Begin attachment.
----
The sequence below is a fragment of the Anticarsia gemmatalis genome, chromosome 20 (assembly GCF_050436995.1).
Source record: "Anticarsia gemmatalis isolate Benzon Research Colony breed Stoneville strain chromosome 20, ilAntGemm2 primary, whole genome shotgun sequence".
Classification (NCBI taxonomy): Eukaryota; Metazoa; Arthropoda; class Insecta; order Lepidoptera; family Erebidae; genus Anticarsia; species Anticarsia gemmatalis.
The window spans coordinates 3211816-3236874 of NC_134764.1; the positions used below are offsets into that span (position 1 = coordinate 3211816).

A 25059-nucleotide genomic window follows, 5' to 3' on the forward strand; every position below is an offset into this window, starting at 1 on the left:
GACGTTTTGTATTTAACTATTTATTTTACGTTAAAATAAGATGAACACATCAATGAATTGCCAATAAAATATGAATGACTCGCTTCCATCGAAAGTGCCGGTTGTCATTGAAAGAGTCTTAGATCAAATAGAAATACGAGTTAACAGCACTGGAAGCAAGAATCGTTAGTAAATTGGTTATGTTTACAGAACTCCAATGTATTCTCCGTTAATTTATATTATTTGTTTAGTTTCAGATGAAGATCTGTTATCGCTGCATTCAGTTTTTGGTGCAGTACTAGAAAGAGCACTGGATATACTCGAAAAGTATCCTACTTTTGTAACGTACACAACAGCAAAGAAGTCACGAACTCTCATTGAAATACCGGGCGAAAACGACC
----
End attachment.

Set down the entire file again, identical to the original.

The sequence below is a fragment of the Anticarsia gemmatalis genome, chromosome 20 (assembly GCF_050436995.1).
Source record: "Anticarsia gemmatalis isolate Benzon Research Colony breed Stoneville strain chromosome 20, ilAntGemm2 primary, whole genome shotgun sequence".
Classification (NCBI taxonomy): Eukaryota; Metazoa; Arthropoda; class Insecta; order Lepidoptera; family Erebidae; genus Anticarsia; species Anticarsia gemmatalis.
The window spans coordinates 3211816-3236874 of NC_134764.1; the positions used below are offsets into that span (position 1 = coordinate 3211816).

A 25059-nucleotide genomic window follows, 5' to 3' on the forward strand; every position below is an offset into this window, starting at 1 on the left:
GACGTTTTGTATTTAACTATTTATTTTACGTTAAAATAAGATGAACACATCAATGAATTGCCAATAAAATATGAATGACTCGCTTCCATCGAAAGTGCCGGTTGTCATTGAAAGAGTCTTAGATCAAATAGAAATACGAGTTAACAGCACTGGAAGCAAGAATCGTTAGTAAATTGGTTATGTTTACAGAACTCCAATGTATTCTCCGTTAATTTATATTATTTGTTTAGTTTCAGATGAAGATCTGTTATCGCTGCATTCAGTTTTTGGTGCAGTACTAGAAAGAGCACTGGATATACTCGAAAAGTATCCTACTTTTGTAACGTACACAACAGCAAAGAAGTCACGAACTCTCATTGAAATACCGGGCGAAAACGACC